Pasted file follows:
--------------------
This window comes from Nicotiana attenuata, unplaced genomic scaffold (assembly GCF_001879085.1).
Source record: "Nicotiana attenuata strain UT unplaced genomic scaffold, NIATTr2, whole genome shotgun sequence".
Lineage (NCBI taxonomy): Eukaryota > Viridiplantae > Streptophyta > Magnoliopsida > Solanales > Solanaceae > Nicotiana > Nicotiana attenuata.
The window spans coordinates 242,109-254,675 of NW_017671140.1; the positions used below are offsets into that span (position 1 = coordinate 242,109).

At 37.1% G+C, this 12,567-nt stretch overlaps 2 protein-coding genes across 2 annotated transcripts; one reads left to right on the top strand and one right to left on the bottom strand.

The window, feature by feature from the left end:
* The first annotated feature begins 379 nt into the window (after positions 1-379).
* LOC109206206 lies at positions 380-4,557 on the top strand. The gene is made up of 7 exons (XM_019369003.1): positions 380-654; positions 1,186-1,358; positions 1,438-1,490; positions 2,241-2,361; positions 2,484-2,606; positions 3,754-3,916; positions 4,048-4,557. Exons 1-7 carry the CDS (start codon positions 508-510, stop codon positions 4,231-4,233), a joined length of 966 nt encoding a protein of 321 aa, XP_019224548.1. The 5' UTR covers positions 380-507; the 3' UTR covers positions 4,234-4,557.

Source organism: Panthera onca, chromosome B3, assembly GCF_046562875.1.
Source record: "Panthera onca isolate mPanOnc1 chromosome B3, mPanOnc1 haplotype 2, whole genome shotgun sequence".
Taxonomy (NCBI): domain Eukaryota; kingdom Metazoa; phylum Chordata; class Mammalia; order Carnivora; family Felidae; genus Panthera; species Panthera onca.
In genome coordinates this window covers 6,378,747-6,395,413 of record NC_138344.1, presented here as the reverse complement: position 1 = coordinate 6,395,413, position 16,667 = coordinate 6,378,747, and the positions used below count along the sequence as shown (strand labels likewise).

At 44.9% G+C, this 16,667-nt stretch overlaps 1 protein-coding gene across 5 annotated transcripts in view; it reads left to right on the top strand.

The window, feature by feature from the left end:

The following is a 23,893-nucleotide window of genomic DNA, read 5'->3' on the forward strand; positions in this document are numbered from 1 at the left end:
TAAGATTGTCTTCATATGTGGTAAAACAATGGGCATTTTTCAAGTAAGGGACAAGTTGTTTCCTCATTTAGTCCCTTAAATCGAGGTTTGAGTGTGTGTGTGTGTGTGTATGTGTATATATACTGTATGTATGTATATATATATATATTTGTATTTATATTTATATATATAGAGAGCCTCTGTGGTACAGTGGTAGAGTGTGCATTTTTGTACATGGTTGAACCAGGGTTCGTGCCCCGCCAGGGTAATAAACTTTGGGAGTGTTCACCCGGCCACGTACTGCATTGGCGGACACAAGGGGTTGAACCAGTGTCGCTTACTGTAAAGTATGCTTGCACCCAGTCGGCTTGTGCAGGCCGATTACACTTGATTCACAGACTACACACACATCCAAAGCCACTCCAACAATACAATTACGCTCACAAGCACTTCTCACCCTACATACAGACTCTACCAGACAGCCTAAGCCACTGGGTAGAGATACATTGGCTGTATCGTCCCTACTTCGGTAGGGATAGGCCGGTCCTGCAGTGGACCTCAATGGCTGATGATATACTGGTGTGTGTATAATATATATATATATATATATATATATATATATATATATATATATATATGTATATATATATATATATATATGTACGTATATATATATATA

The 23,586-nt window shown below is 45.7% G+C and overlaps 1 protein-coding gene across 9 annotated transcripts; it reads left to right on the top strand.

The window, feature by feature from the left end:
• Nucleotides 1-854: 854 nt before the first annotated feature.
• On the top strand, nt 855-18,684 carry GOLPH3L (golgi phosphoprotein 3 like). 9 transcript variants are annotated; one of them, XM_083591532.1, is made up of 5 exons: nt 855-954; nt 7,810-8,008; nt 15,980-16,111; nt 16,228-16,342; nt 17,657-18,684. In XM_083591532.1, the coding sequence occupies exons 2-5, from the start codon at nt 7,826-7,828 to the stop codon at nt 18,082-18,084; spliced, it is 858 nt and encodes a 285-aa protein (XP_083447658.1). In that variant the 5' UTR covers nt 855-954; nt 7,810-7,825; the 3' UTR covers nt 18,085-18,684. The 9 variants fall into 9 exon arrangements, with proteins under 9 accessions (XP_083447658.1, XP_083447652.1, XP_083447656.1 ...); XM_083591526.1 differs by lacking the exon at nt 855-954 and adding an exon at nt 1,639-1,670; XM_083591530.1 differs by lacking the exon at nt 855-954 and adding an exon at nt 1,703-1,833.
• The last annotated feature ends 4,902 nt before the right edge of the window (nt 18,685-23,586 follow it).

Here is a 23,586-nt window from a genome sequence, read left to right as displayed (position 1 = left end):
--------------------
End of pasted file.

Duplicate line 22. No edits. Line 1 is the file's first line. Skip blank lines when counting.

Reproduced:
Here is a 23,586-nt window from a genome sequence, read left to right as displayed (position 1 = left end):